>Practical, interactive calculators (like the VenturePact’s Mobile App Price calculator), which are the royalty of improved conversion strategies

>Personalized recommendations offered by YouTube, Amazon, or Netflix

>Quizzes that entertain or inform, e.g., “How Much Do You Know about Conversion Rate Optimization?” created by Outgrow, an expert on interactive content

>Social media polls and competitions

>Tutorials and guides

Make It Personal

Another boon of digitization is the ability to personalize. According to Adobe Research, one-third of marketers claim that personalization is the key to online marketing in the future, while 61% cited social media, and the remaining respondents cited mobile. Mobile and social media marketing are essentially tools that drive personalization.

Personalization removes the impersonal aspect of online shopping and interactions. It gives brands and businesses a more human face while making the consumers feel relevant and cared-for. You can personalize everything from your website to your email strategy:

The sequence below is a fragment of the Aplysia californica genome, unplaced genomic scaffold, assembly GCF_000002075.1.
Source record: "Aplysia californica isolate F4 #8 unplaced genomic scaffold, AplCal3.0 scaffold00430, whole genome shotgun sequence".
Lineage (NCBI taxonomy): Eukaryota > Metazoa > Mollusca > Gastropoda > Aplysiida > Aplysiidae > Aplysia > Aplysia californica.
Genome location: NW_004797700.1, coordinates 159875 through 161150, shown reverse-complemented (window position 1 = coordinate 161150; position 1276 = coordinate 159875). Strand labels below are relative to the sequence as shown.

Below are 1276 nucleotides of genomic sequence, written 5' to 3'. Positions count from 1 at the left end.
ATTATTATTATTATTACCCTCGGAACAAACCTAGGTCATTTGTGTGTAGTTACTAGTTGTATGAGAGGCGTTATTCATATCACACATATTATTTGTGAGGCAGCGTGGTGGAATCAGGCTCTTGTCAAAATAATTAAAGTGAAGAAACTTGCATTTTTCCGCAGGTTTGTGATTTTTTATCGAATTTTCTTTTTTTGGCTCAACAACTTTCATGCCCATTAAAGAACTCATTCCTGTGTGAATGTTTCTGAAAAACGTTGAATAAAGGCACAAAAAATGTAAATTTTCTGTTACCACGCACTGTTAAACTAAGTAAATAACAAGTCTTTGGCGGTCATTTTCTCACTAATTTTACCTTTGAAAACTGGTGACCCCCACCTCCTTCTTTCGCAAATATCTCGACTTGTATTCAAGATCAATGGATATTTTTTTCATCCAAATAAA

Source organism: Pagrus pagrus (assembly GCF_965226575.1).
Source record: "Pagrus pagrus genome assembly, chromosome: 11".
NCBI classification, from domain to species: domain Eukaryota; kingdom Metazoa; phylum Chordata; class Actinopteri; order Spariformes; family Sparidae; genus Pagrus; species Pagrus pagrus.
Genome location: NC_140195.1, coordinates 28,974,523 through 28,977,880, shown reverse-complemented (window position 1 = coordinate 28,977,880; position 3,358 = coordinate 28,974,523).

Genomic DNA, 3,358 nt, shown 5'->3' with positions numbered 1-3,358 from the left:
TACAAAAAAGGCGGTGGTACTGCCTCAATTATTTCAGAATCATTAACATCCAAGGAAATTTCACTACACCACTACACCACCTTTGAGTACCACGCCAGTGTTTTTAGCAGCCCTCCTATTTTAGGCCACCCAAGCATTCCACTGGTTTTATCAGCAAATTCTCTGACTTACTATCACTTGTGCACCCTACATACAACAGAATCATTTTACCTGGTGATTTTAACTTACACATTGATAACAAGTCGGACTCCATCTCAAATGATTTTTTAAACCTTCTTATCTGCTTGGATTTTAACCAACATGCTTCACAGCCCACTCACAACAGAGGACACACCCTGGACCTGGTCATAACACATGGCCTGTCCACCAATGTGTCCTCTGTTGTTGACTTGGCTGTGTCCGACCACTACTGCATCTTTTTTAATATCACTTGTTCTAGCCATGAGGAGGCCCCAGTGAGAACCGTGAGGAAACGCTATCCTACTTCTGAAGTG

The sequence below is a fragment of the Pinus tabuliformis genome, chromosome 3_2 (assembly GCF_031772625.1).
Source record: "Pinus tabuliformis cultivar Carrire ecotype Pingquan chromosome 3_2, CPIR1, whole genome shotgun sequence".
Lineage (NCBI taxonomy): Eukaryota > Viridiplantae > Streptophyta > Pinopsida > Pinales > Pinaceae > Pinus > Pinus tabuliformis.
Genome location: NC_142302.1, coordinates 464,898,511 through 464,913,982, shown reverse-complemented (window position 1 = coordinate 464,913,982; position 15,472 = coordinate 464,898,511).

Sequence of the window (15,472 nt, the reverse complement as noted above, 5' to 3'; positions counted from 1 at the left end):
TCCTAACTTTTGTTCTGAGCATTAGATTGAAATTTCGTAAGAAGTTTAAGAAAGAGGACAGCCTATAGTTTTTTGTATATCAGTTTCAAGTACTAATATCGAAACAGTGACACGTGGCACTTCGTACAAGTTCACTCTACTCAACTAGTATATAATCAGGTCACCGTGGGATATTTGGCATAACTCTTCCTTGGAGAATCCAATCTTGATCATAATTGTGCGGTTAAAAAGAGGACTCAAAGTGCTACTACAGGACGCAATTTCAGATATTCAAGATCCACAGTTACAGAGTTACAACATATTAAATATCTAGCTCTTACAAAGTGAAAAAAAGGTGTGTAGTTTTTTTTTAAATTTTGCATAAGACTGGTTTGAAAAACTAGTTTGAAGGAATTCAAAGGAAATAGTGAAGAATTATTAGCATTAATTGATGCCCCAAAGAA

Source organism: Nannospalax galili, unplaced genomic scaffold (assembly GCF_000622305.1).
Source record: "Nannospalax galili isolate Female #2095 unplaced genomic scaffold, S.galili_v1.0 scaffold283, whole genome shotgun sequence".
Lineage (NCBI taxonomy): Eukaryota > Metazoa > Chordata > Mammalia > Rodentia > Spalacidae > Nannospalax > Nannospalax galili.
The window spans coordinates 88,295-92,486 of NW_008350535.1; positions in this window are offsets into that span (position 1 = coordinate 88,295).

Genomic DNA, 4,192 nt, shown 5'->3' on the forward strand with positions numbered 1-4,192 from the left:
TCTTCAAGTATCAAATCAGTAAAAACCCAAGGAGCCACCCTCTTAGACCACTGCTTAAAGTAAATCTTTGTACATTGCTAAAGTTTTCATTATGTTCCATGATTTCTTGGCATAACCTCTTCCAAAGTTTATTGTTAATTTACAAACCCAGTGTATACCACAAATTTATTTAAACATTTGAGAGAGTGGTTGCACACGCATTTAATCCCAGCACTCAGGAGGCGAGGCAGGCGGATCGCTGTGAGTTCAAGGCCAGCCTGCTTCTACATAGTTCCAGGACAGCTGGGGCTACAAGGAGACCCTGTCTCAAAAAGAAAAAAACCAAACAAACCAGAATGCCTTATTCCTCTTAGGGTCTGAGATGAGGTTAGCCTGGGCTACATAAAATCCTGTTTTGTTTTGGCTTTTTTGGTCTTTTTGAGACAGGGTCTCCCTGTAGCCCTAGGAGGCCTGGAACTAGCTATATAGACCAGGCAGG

>Product offerings

>Notifications

>Discounts

>Content

>Emails

>Social media posts

>Privacy settings, etc.

Always Deliver What You Promised

Nothing can hurt a business’s reputation more than failed promises. It is one of the reasons why transparency and ease of reach play such a significant role in keeping your customers happy.

Experienced digital marketers know how to communicate your business values while managing customer expectations to ensure realistic goals. For example, you cannot always guarantee a process will go smoothly, but you can promise you will attend to and fix the issue at hand promptly.

The key is restraining from overselling or underselling yourself and your business. While bold, confident claims look good on a marketing campaign, if not fulfilled, they often backfire. Similarly, not properly communicating the quality of your service leads to lost opportunities.

Conclusion

Customer expectations grow exponentially with ever-improving technology, and therefore customer service and communication cannot afford to stay behind.

While a reliable customer support team will take you a long way, digital marketers have the skills and know-how to create a holistic customer experience, from the first click to your website through conversion to a stable business relationship.